10 Facts About James Naismith, Inventor of Basketball | History Hit

10 Facts About James Naismith, Inventor of Basketball

Peta Stamper

28 Apr 2022
James Naismith, inventor of basketball, holding a peach basket and football.
Image Credit: Wikimedia Commons / Public Domain

Basketball is played by millions of people around the world each year and watched by even more. But who invented the sport, and why?

James Naismith was a Canadian-American sports teacher who, tasked with coming up with an indoor, contactless sport for his students during the miserable winter months, combined different elements of his favourite games to create a new sport.

With only two peach baskets to hand, little did Naismith know that his new game ‘basket-ball’ would become a national sensation that his name would forever be associated with.

Here are 10 facts about the fascinating life of James Naismith.

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1. He was Canadian

James Naismith was born on 6 November 1861 in Almonte, Ontario in Canada. Naismith spent much of his childhood outside playing catch, hide-and-seek or ‘duck on a rock’, a medieval game in which one person guards a large stone from other players, who try to knock it down by throwing smaller stones at it.

2. Naismith was an orphan

His Scottish parents, John Naismith and Margaret Young, died when Naismith was very young. He therefore lived with his aunt and uncle for many years while attending school at Bennies Corners near Almonte.

3. He was a talented athlete

In 1883, Naismith entered McGill University in Montreal. Despite being described as having a slight figure at 5 feet 10 inches tall and weighing 81kg, he was a talented athlete. 

Naismith represented McGill in American football, lacrosse, rugby, football and gymnastics. He played centre position on the football team and designed some padded protection for his ears.

4. He scored the first-ever touchdown in indoor football

Naismith taught physical education at McGill, becoming their first director of athletics. Yet he left in 1890 to study at the YMCA International Training School in Springfield, Massachusetts.

Interior of Madison Square Garden at night, 1890.

Image Credit: New York Public Library via Wikimedia Commons / Public Domain

While on the Springfield team, Naismith scored the first touchdown of an indoor football game. It was played at the now-iconic sports arena, Madison Square Gardens, then host to boxing matches, orchestral performances, operas, circuses and more.

5. Naismith invented basketball

In the autumn of 1891, the rowdy sports students at Springfield, only allowed to play sports indoors during the harsh weather, were in need of an “athletic distraction”.

Applying his college experience, Naismith selected features of football, American football, field hockey and other outdoor sports for his new game. In theory, he removed any contact between players so it could be played inside. The game also featured 9 players on each side because his class at that time numbered 18 men.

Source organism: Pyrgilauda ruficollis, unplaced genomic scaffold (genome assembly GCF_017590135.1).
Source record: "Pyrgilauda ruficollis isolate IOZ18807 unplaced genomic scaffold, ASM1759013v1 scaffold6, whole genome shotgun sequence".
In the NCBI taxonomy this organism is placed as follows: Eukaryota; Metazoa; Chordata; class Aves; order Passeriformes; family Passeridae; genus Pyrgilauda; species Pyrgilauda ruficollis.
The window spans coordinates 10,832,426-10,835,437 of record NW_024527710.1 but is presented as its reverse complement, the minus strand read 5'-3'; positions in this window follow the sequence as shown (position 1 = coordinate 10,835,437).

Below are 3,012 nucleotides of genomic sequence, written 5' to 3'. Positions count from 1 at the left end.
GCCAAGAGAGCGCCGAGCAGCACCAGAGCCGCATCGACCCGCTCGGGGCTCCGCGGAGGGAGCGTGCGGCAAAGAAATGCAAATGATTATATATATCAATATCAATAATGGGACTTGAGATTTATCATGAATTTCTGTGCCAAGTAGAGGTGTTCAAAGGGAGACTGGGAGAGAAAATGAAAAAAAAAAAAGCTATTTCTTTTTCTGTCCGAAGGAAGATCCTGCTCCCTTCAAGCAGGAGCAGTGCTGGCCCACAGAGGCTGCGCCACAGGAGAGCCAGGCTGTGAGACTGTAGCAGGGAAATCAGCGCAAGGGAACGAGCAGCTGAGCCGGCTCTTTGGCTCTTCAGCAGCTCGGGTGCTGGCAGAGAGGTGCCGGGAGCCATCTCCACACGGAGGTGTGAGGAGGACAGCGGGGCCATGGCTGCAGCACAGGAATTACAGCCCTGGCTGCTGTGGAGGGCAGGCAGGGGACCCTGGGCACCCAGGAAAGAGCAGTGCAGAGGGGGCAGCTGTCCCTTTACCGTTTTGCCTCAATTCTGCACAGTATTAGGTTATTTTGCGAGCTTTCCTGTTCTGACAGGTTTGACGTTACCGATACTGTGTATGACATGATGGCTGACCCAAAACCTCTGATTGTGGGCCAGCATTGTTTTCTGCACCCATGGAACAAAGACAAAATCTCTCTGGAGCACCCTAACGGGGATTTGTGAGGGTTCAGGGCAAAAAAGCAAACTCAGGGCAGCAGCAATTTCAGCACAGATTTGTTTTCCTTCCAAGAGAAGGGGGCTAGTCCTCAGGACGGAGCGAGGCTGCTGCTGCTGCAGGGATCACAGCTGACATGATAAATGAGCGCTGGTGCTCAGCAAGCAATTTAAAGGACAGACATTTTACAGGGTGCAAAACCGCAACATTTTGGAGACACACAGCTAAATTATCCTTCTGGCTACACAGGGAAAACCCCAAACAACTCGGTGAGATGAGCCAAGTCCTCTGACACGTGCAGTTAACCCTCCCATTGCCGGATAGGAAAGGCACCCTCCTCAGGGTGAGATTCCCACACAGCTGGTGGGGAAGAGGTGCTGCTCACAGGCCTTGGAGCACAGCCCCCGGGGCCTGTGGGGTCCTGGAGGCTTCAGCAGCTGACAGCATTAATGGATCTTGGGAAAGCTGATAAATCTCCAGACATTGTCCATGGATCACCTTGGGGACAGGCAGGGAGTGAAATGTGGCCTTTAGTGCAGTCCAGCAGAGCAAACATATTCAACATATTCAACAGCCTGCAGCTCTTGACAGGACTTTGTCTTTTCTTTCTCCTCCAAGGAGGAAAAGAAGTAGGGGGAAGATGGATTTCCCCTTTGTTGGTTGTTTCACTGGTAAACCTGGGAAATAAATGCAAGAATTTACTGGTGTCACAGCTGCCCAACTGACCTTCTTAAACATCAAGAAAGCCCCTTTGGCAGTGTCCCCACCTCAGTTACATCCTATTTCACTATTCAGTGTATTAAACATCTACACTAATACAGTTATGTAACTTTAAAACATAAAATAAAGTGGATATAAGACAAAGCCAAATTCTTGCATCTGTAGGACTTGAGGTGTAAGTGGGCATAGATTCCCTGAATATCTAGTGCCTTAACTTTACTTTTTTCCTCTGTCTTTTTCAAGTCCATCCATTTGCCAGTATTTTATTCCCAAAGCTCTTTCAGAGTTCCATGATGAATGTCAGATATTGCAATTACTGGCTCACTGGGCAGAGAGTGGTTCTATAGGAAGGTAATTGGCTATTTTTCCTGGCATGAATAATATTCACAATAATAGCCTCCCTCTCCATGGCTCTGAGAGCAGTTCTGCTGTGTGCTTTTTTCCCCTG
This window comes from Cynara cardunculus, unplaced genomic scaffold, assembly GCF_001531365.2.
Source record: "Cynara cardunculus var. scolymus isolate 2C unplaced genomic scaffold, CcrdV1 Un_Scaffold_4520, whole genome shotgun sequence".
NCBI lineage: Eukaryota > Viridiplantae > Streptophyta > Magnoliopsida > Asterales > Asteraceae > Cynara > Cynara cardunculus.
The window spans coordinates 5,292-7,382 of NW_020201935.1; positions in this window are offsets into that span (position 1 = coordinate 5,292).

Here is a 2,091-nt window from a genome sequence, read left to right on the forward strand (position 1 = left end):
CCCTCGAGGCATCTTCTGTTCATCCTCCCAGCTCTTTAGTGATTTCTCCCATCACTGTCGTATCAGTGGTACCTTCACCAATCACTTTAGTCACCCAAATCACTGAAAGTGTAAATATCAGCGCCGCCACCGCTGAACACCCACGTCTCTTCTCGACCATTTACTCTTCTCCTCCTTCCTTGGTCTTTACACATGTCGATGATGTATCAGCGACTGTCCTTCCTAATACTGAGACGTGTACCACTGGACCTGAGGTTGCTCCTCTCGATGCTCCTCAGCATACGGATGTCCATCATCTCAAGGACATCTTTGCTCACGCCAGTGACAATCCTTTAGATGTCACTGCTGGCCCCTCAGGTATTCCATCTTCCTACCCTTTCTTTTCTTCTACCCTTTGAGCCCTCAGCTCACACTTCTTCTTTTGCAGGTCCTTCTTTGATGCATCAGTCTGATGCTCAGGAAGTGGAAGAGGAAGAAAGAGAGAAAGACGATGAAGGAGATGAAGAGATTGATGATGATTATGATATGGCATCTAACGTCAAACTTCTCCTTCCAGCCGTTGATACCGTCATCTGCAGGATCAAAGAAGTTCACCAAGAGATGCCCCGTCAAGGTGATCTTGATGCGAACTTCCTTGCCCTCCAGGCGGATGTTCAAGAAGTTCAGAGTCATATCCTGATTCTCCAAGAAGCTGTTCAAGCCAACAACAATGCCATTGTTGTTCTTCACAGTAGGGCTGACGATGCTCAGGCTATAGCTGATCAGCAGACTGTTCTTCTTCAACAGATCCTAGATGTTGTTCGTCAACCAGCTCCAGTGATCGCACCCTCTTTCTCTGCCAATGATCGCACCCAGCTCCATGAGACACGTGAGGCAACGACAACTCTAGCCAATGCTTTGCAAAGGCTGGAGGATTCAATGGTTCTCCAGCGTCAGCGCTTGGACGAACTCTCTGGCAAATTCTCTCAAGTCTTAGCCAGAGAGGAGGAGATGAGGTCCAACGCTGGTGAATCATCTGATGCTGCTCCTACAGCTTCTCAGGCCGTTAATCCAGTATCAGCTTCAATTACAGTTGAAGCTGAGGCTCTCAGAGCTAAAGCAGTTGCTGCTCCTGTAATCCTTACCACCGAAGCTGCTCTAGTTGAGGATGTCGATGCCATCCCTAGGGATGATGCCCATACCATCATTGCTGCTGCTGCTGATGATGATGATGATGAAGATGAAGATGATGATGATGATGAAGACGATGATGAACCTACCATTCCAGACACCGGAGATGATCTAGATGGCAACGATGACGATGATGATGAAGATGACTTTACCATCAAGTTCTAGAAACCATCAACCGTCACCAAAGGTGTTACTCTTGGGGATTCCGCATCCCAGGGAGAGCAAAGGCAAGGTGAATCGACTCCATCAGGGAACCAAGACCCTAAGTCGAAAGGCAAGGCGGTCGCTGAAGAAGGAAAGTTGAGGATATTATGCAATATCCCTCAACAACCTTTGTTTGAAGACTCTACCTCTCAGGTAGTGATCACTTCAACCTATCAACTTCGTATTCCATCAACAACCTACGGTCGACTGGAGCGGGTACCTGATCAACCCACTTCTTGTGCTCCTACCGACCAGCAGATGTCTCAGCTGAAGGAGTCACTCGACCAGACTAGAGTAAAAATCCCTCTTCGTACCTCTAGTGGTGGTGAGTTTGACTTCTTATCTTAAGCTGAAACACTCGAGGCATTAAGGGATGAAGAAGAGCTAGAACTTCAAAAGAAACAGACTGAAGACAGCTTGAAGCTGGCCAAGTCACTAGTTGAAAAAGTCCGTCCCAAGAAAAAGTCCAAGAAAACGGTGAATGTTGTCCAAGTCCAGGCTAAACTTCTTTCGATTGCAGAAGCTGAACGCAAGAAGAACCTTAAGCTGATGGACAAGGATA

6. He named it ‘basketball’ after the peach baskets originally used

While designing his new game, Naismith had tried to reduce body contact by making the goal tricky to guard. Rather than on the ground, the goal was suspended above the player’s heads, and they would have to score by throwing the ball soft and high, which had worked well in his favourite childhood game ‘duck on a rock’.

The first ever basketball team at the University of Kansas, 1899. James Naismith, the coach, is on the far right.

Image Credit: University of Kansas Medical Center via Wikimedia Commons / Public Domain

He asked the janitor to find him a pair of boxes but the janitor brought peach baskets instead. Naismith called the new game ‘basketball’ and put together 13 basic rules. Naismith’s original rules making walking or running with the ball illegal and limiting contact are still the foundation of the game today.

7. He played in the first public basketball game

On 12 March 1892, Naismith joined his close friend Amos Alonzo Stagg and other Springfield staff in a game against the students. The students won 5-1, with Stagg scoring the only basket for the faculty.

The Springfield Republican reported, “over 200 spectators crammed their necks over the gallery railing of the Christian Workers gymnasium while they watched the game of ‘basket ball’ between the teachers and the students.”

8. He had a medical degree

In 1898, Naismith joined the University of Kansas physical education team at Lawrence. There, he founded the Kansas Jayhawks basketball program, training a long line of prestigious basketball coaches including Phog Allen, who earned the title ‘the father of basketball coaching’.

Naismith continued to work at the University of Kansas until he retired, aged 74.

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9. Naismith was not interested in self-promotion or glory

By the early 20th century, enough college teams had been created on the east coast that the first intercollegiate competitions began. In 1936, the sport even became an official event at the Summer Olympics in Berlin.

Yet while the sport continued to grow, Naismith saw basketball more as an interest, favouring gymnastics or wrestling as better types of physical activity.

10. He died in 1939 after a brain haemorrhage

He died nine days later on November 28, 1939, in his Lawrence, Kansas, home at the age of 78.

His work, Basketball – its Origins and Development, was published posthumously in 1941 and the Naismith Memorial Basketball Hall of Fame in Springfield, Massachusetts, was named in his honour. Naismith’s enduring legacy, of course, was the game of basketball, one of the world’s most popular sports.

Peta Stamper